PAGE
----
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re: XMLP WG Response on "SOAP and the Internal Subset"

From: Rich Salz <rsalz@datapower.com>
Date: Tue, 10 Dec 2002 21:32:10 -0500 (EST)
To: Larry Masinter <LMM@acm.org>
cc: "www-tag@w3.org" <www-tag@w3.org>, "ietf-xml-use@imc.org" <ietf-xml-use@imc.org>
Message-ID: <Pine.LNX.4.44L0.0212102121030.28307-100000@smtp.datapower.com>

I haven't digest all your note yet, but this did immediately come to mind:

> It would be useful to define XMLP in terms of the 'canonical InfoSet':
> the Infoset of the RFC 3076 Canonical XML of the document. In
> particular, all entities are expanded and DTDs removed from the
> Canonical XML.

Are you really advocating a third definition of XML, putting the
XPath1.0 model on a par with XML1.0 and the XML Infoset?

> > Security is another concern.  Although we have not formally
> > demonstrated that XML with internal subset is less secure, several
> > members of the workgroup shared an intuition that entity
> > substitution, attribute defaulting, and other manipulation of the
> > message content was more likely to lead to security exposures,
> > denial of service attacks (e.g. the billion laughs entity attack),
> > etc.
> Any message from any unauthenticated source introduces the potential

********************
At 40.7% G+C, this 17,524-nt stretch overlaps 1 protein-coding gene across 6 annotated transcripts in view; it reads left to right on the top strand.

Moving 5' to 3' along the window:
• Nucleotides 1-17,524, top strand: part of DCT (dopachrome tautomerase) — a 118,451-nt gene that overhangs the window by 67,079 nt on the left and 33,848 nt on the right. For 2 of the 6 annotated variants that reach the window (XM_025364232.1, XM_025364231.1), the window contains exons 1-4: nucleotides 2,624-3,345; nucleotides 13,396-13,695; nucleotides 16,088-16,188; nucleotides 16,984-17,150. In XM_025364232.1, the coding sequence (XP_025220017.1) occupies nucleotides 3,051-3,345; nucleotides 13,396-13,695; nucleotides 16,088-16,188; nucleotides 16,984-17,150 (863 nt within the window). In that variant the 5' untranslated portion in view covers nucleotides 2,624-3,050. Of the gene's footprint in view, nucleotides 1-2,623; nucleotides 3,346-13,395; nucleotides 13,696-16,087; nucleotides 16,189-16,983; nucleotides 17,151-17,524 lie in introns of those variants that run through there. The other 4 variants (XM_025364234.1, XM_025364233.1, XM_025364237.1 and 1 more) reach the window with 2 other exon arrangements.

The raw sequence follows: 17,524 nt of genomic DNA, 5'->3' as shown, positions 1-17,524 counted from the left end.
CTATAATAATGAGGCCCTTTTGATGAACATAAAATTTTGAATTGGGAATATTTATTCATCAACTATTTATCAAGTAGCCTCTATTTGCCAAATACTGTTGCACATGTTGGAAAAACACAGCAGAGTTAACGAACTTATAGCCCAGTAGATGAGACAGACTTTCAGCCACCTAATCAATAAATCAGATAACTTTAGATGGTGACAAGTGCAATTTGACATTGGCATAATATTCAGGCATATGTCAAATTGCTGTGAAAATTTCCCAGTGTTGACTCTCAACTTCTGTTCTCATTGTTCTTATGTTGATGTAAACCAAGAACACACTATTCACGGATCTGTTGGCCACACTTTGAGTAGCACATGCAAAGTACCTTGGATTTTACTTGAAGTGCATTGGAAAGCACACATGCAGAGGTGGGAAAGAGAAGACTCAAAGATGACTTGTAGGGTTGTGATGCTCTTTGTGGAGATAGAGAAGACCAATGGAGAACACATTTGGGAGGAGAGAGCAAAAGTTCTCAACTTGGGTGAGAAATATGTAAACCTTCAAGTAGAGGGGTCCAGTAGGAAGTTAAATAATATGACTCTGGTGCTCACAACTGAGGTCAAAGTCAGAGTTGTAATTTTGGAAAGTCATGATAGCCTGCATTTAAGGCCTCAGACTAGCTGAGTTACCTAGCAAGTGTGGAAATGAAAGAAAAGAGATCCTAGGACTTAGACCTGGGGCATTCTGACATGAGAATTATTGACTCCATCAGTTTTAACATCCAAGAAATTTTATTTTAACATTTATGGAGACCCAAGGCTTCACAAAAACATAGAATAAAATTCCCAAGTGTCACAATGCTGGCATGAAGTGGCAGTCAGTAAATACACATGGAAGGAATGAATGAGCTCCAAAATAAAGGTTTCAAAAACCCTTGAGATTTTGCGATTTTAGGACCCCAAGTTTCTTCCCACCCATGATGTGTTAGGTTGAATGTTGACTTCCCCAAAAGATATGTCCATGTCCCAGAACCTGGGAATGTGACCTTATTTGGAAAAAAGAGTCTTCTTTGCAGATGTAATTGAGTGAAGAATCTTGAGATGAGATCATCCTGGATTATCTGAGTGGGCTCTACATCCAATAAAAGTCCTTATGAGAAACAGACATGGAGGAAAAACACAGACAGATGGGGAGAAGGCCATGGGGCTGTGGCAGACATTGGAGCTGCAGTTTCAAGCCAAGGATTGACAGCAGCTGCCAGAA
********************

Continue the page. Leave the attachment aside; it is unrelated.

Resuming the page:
> for a denial of service attack, merely from the possibilities of
> overly long URI paths, element names, attribute values, content,
> etc. When parsing any message from an unauthenticated source, it's
> necesasry to insure that parsing the message doesn't consume undue
> resources in the receiver.  The parsing and substitution of entity
> definitions is just one of many such considerations. ...

DoS is only one issue; the other -- and in my view, the more important
one -- is that my server doesn't chase down external URL's just because
someone defined an entity in a DTD.  Was that not clear from
the original note?

> things more complicated. What is the complexity cost of receivers
> ignoring processing instructions vs. explicitly checking for them and
> disallowing them?

Well, by saying "don't send them", then a message that includes PI's
is out of spec, and the receiver can do whatever it wants, including
acting on them.  Mandating "ignore them" seems like more work, to me.
Received on Tuesday, 10 December 2002 21:32:11 UTC

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